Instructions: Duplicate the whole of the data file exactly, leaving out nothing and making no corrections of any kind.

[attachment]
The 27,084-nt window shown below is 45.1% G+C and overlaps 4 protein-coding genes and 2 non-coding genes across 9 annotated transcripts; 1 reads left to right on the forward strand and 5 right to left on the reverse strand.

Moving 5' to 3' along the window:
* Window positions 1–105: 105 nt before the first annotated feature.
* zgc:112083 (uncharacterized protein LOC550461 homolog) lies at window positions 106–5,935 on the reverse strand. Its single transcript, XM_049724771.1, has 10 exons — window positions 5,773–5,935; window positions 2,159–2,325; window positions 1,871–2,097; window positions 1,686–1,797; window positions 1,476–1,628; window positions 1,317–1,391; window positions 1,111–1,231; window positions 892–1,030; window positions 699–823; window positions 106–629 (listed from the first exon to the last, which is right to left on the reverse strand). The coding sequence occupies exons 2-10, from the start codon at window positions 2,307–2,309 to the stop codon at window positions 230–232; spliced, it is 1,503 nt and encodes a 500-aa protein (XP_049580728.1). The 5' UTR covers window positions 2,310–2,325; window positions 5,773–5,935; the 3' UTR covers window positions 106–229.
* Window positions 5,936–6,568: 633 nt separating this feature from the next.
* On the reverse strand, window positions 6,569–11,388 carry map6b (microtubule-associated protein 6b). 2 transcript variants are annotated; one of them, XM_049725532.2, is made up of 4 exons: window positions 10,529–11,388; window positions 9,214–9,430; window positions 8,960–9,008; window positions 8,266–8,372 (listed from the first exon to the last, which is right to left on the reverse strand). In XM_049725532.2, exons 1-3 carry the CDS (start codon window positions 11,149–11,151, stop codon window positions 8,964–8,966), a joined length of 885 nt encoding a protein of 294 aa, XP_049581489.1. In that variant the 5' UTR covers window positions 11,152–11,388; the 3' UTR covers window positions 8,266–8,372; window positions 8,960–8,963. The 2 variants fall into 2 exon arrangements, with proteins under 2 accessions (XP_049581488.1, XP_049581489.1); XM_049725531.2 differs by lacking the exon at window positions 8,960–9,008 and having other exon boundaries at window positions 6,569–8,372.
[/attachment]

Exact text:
The 27,084-nt window shown below is 45.1% G+C and overlaps 4 protein-coding genes and 2 non-coding genes across 9 annotated transcripts; 1 reads left to right on the forward strand and 5 right to left on the reverse strand.

Moving 5' to 3' along the window:
* Window positions 1–105: 105 nt before the first annotated feature.
* zgc:112083 (uncharacterized protein LOC550461 homolog) lies at window positions 106–5,935 on the reverse strand. Its single transcript, XM_049724771.1, has 10 exons — window positions 5,773–5,935; window positions 2,159–2,325; window positions 1,871–2,097; window positions 1,686–1,797; window positions 1,476–1,628; window positions 1,317–1,391; window positions 1,111–1,231; window positions 892–1,030; window positions 699–823; window positions 106–629 (listed from the first exon to the last, which is right to left on the reverse strand). The coding sequence occupies exons 2-10, from the start codon at window positions 2,307–2,309 to the stop codon at window positions 230–232; spliced, it is 1,503 nt and encodes a 500-aa protein (XP_049580728.1). The 5' UTR covers window positions 2,310–2,325; window positions 5,773–5,935; the 3' UTR covers window positions 106–229.
* Window positions 5,936–6,568: 633 nt separating this feature from the next.
* On the reverse strand, window positions 6,569–11,388 carry map6b (microtubule-associated protein 6b). 2 transcript variants are annotated; one of them, XM_049725532.2, is made up of 4 exons: window positions 10,529–11,388; window positions 9,214–9,430; window positions 8,960–9,008; window positions 8,266–8,372 (listed from the first exon to the last, which is right to left on the reverse strand). In XM_049725532.2, exons 1-3 carry the CDS (start codon window positions 11,149–11,151, stop codon window positions 8,964–8,966), a joined length of 885 nt encoding a protein of 294 aa, XP_049581489.1. In that variant the 5' UTR covers window positions 11,152–11,388; the 3' UTR covers window positions 8,266–8,372; window positions 8,960–8,963. The 2 variants fall into 2 exon arrangements, with proteins under 2 accessions (XP_049581488.1, XP_049581489.1); XM_049725531.2 differs by lacking the exon at window positions 8,960–9,008 and having other exon boundaries at window positions 6,569–8,372.